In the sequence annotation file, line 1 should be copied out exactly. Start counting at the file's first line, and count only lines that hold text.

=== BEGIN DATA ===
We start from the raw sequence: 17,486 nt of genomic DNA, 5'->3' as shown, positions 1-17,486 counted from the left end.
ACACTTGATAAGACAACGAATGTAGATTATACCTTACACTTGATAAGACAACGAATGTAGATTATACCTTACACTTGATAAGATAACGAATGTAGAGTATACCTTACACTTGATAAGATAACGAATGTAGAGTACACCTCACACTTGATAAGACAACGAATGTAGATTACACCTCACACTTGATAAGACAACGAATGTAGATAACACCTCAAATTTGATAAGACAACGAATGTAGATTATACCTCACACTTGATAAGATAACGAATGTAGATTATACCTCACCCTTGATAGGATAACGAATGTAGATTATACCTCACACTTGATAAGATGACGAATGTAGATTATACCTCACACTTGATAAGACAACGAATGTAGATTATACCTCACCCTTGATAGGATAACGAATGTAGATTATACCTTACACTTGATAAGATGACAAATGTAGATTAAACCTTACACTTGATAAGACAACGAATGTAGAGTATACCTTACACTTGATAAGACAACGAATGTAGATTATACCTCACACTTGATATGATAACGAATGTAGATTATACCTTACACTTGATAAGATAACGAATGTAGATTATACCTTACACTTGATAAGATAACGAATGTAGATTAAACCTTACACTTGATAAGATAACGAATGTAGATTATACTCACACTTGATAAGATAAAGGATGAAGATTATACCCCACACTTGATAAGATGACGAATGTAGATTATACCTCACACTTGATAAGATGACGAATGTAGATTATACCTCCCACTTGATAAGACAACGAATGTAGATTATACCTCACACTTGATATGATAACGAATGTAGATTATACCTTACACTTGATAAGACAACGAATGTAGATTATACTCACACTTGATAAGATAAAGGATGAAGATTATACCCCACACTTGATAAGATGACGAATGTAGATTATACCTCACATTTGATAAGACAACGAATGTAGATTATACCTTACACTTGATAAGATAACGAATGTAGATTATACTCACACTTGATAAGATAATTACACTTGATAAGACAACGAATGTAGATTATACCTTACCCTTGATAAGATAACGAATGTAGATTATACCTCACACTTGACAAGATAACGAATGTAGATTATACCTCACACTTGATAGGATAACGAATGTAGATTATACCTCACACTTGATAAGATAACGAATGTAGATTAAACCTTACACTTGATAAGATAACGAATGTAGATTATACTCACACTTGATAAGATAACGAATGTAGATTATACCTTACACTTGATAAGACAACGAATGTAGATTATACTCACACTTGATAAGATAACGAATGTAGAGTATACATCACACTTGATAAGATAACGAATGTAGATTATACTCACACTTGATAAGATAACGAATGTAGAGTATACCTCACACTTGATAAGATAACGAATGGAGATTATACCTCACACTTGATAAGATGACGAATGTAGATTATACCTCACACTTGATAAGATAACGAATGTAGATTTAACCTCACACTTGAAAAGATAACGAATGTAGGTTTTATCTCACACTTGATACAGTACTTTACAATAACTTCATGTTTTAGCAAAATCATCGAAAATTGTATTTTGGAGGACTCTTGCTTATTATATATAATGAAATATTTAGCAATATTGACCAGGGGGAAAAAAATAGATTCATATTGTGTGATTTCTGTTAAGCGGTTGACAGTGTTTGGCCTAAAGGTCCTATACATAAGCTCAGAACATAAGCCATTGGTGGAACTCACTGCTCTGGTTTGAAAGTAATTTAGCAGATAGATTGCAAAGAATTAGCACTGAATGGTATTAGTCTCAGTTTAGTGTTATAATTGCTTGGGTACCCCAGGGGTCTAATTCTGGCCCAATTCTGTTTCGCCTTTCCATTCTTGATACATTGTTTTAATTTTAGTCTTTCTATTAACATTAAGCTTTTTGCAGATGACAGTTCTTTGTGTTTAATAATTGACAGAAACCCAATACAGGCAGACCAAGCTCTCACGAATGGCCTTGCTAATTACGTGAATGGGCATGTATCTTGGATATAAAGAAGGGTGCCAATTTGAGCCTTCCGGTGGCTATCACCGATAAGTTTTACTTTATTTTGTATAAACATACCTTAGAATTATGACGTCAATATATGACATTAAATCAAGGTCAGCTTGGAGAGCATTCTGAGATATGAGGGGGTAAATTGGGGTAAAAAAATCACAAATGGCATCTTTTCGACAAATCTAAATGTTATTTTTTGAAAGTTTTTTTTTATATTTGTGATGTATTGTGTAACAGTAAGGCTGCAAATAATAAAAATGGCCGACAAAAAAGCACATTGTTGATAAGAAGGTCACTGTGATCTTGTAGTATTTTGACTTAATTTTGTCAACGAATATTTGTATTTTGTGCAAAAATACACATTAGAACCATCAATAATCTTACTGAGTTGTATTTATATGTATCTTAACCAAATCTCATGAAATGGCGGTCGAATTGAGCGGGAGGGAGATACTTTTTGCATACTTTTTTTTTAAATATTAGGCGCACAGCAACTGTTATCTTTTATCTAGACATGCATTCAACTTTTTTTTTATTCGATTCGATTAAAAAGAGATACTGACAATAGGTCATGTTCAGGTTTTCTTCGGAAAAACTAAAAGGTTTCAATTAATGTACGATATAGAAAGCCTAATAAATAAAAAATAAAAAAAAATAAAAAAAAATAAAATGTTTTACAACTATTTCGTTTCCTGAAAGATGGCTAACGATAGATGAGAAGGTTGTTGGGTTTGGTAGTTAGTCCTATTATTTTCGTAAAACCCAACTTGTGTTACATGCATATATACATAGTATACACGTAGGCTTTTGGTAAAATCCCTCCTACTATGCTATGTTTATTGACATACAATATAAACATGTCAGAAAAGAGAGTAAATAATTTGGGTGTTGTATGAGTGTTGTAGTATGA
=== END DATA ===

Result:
We start from the raw sequence: 17,486 nt of genomic DNA, 5'->3' as shown, positions 1-17,486 counted from the left end.